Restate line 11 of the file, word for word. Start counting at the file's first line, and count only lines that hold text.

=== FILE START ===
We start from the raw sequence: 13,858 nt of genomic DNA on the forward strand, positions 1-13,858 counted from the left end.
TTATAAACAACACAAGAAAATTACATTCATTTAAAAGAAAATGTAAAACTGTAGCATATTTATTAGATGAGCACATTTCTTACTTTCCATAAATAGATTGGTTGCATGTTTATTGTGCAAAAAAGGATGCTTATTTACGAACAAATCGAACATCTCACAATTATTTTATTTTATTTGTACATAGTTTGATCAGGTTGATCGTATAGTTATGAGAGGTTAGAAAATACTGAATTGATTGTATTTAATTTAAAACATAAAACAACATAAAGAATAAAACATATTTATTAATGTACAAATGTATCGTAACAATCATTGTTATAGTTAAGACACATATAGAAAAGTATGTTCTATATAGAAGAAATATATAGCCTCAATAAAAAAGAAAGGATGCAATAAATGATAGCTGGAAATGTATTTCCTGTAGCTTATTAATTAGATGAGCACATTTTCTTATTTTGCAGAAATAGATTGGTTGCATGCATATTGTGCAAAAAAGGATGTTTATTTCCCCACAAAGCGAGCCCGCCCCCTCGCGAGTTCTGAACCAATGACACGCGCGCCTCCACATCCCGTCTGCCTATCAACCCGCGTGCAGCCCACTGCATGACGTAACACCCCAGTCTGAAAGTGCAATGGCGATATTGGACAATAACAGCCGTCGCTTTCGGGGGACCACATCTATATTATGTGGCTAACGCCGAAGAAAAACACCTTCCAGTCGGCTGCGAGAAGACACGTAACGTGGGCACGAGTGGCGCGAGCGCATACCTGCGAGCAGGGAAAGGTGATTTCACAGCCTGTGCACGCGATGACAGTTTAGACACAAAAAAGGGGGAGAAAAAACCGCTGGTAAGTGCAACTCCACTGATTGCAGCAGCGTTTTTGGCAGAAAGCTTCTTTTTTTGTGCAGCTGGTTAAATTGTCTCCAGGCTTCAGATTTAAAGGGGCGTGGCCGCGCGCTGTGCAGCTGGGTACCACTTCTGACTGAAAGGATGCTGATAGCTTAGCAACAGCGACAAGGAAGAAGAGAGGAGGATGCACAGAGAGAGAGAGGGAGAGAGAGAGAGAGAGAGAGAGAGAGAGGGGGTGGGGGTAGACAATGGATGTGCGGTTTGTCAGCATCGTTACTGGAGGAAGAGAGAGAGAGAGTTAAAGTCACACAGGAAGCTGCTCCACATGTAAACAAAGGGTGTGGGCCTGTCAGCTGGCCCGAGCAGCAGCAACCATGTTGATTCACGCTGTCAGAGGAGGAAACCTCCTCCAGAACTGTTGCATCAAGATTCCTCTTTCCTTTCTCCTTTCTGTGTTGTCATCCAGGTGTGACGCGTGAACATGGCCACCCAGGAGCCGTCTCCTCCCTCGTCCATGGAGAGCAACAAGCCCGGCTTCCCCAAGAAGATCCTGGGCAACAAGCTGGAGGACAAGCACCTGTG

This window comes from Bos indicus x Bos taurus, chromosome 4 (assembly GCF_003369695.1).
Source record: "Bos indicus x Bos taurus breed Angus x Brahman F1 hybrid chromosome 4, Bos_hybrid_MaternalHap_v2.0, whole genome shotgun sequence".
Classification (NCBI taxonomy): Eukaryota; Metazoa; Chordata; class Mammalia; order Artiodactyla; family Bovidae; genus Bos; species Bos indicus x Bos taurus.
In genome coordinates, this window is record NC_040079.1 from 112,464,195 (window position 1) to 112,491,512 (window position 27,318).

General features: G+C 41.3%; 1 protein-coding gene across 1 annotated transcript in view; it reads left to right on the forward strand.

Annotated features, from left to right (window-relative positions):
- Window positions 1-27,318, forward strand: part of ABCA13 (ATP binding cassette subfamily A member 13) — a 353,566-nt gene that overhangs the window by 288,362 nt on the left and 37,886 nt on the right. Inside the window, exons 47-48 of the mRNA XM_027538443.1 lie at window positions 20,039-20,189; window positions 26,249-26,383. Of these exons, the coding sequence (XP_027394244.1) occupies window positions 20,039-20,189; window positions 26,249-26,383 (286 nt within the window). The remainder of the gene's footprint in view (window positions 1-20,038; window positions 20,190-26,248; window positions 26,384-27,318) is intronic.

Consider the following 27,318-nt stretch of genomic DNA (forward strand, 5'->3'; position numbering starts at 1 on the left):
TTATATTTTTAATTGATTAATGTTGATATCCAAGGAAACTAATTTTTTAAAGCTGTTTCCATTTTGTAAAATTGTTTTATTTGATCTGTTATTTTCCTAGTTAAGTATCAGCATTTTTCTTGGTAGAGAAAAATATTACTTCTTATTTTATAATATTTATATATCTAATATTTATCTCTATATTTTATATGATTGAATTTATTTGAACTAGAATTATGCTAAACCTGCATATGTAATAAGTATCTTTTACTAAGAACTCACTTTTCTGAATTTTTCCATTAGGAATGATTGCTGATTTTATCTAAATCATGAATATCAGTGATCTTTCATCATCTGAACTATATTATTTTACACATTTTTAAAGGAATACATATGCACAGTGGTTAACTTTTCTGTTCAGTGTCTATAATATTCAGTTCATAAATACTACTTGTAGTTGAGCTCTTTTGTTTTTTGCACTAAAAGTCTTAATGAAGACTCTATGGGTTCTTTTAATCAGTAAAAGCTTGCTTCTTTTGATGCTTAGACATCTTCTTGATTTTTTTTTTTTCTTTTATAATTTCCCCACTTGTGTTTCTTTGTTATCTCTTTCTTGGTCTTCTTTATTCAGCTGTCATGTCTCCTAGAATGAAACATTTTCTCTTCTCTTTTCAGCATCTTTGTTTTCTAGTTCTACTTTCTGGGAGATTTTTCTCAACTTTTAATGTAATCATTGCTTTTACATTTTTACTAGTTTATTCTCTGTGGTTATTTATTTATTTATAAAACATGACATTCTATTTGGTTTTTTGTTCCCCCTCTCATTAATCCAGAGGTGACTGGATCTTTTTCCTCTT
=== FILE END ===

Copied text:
TTATATTTTTAATTGATTAATGTTGATATCCAAGGAAACTAATTTTTTAAAGCTGTTTCCATTTTGTAAAATTGTTTTATTTGATCTGTTATTTTCCTAGTTAAGTATCAGCATTTTTCTTGGTAGAGAAAAATATTACTTCTTATTTTATAATATTTATATATCTAATATTTATCTCTATATTTTATATGATTGAATTTATTTGAACTAGAATTATGCTAAACCTGCATATGTAATAAGTATCTTTTACTAAGAACTCACTTTTCTGAATTTTTCCATTAGGAATGATTGCTGATTTTATCTAAATCATGAATATCAGTGATCTTTCATCATCTGAACTATATTATTTTACACATTTTTAAAGGAATACATATGCACAGTGGTTAACTTTTCTGTTCAGTGTCTATAATATTCAGTTCATAAATACTACTTGTAGTTGAGCTCTTTTGTTTTTTGCACTAAAAGTCTTAATGAAGACTCTATGGGTTCTTTTAATCAGTAAAAGCTTGCTTCTTTTGATGCTTAGACATCTTCTTGATTTTTTTTTTTTCTTTTATAATTTCCCCACTTGTGTTTCTTTGTTATCTCTTTCTTGGTCTTCTTTATTCAGCTGTCATGTCTCCTAGAATGAAACATTTTCTCTTCTCTTTTCAGCATCTTTGTTTTCTAGTTCTACTTTCTGGGAGATTTTTCTCAACTTTTAATGTAATCATTGCTTTTACATTTTTACTAGTTTATTCTCTGTGGTTATTTATTTATTTATAAAACATGACATTCTATTTGGTTTTTTGTTCCCCCTCTCATTAATCCAGAGGTGACTGGATCTTTTTCCTCTT